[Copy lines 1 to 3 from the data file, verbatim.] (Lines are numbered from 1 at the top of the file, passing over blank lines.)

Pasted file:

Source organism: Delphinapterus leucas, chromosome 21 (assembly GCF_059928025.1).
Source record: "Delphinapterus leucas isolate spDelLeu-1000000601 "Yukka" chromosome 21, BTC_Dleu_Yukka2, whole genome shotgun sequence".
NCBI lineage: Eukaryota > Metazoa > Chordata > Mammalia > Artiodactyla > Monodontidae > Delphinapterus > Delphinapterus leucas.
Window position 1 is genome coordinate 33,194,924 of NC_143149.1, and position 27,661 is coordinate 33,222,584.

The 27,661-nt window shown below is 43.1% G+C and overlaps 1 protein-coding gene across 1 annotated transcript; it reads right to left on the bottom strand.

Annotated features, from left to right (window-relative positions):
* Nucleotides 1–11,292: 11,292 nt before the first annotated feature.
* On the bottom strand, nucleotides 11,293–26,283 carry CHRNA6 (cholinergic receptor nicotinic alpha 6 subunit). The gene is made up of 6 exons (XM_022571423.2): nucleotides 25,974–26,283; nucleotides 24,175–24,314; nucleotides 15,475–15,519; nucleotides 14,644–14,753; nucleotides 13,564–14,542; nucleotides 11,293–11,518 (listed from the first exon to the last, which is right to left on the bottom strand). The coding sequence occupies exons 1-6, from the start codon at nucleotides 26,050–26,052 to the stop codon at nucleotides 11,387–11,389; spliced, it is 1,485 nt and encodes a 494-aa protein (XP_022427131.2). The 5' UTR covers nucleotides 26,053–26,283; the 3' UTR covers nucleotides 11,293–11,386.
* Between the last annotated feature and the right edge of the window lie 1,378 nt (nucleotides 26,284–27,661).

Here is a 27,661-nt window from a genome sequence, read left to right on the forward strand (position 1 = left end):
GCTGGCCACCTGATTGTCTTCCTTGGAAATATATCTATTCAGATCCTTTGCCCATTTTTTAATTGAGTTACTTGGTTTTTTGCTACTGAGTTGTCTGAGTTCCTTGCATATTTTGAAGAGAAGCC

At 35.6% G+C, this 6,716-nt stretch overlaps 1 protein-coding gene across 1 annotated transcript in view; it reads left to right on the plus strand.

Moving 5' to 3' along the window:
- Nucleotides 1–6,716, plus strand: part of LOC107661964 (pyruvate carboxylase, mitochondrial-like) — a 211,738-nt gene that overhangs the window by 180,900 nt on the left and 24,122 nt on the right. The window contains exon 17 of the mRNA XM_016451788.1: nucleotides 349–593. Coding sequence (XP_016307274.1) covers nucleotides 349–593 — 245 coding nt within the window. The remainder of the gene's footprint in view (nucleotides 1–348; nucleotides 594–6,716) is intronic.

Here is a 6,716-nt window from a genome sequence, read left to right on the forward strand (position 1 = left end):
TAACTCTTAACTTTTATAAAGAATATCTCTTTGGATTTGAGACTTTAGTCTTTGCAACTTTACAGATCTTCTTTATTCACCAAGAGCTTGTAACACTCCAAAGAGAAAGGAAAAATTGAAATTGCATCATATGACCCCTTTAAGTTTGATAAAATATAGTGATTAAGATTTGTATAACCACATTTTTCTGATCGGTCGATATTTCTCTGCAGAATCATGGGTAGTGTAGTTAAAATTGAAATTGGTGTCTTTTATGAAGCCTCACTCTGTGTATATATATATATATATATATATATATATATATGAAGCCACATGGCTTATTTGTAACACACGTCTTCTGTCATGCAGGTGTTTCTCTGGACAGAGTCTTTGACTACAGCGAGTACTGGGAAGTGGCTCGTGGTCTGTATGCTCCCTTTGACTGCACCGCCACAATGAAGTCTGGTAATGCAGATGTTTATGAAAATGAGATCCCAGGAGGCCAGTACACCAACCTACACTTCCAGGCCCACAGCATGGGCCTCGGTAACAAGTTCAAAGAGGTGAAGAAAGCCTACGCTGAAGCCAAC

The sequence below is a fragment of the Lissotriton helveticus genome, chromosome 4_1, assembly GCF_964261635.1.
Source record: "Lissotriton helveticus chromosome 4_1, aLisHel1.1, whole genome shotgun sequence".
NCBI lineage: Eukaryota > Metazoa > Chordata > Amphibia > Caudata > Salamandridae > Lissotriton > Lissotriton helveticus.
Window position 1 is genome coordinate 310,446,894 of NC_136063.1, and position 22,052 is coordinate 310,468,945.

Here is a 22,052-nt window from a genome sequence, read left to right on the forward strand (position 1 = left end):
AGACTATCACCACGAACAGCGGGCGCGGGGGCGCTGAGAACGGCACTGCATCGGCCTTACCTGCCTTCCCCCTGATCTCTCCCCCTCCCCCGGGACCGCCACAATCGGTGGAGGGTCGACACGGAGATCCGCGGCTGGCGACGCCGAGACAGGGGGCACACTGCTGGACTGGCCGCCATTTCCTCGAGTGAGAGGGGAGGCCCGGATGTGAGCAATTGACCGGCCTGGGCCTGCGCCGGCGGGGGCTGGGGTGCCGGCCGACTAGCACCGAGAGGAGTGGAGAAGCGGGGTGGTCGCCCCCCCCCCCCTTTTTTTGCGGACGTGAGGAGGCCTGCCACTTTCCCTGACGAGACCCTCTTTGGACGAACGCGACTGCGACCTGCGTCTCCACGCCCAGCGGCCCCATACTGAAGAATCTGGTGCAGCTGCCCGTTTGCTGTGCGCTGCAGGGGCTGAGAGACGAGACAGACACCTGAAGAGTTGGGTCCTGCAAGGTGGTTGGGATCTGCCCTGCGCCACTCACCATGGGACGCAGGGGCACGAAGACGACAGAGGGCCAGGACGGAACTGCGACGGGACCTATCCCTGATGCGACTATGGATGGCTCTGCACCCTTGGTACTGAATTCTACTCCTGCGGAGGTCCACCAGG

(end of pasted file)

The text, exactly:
Source organism: Delphinapterus leucas, chromosome 21 (assembly GCF_059928025.1).
Source record: "Delphinapterus leucas isolate spDelLeu-1000000601 "Yukka" chromosome 21, BTC_Dleu_Yukka2, whole genome shotgun sequence".
NCBI lineage: Eukaryota > Metazoa > Chordata > Mammalia > Artiodactyla > Monodontidae > Delphinapterus > Delphinapterus leucas.